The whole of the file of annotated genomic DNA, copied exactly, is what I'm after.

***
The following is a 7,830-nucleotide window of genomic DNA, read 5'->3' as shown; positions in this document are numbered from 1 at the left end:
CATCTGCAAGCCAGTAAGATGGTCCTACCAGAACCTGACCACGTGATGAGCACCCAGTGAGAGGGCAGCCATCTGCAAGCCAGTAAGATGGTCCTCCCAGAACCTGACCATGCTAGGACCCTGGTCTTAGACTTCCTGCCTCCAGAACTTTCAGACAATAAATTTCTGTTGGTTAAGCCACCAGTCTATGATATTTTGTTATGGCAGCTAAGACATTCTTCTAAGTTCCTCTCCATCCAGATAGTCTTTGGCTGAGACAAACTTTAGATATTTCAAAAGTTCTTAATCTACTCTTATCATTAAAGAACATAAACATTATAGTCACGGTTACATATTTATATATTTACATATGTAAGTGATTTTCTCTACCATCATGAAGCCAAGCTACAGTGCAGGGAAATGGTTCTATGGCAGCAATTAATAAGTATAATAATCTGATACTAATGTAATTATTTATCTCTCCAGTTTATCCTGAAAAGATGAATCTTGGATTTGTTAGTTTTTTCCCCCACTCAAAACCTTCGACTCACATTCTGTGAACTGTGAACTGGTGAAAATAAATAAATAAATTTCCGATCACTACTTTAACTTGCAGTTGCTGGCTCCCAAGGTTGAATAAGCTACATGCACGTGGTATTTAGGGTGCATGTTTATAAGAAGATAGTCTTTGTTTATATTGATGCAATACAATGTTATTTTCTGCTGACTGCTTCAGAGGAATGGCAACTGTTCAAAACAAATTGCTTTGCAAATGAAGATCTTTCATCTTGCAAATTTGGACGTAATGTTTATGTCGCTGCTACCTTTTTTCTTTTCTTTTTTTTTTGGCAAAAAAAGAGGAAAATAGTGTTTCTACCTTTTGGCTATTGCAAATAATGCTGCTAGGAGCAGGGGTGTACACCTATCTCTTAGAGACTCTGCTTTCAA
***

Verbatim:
The following is a 7,830-nucleotide window of genomic DNA, read 5'->3' as shown; positions in this document are numbered from 1 at the left end:
CATCTGCAAGCCAGTAAGATGGTCCTACCAGAACCTGACCACGTGATGAGCACCCAGTGAGAGGGCAGCCATCTGCAAGCCAGTAAGATGGTCCTCCCAGAACCTGACCATGCTAGGACCCTGGTCTTAGACTTCCTGCCTCCAGAACTTTCAGACAATAAATTTCTGTTGGTTAAGCCACCAGTCTATGATATTTTGTTATGGCAGCTAAGACATTCTTCTAAGTTCCTCTCCATCCAGATAGTCTTTGGCTGAGACAAACTTTAGATATTTCAAAAGTTCTTAATCTACTCTTATCATTAAAGAACATAAACATTATAGTCACGGTTACATATTTATATATTTACATATGTAAGTGATTTTCTCTACCATCATGAAGCCAAGCTACAGTGCAGGGAAATGGTTCTATGGCAGCAATTAATAAGTATAATAATCTGATACTAATGTAATTATTTATCTCTCCAGTTTATCCTGAAAAGATGAATCTTGGATTTGTTAGTTTTTTCCCCCACTCAAAACCTTCGACTCACATTCTGTGAACTGTGAACTGGTGAAAATAAATAAATAAATTTCCGATCACTACTTTAACTTGCAGTTGCTGGCTCCCAAGGTTGAATAAGCTACATGCACGTGGTATTTAGGGTGCATGTTTATAAGAAGATAGTCTTTGTTTATATTGATGCAATACAATGTTATTTTCTGCTGACTGCTTCAGAGGAATGGCAACTGTTCAAAACAAATTGCTTTGCAAATGAAGATCTTTCATCTTGCAAATTTGGACGTAATGTTTATGTCGCTGCTACCTTTTTTCTTTTCTTTTTTTTTTGGCAAAAAAAGAGGAAAATAGTGTTTCTACCTTTTGGCTATTGCAAATAATGCTGCTAGGAGCAGGGGTGTACACCTATCTCTTAGAGACTCTGCTTTCAA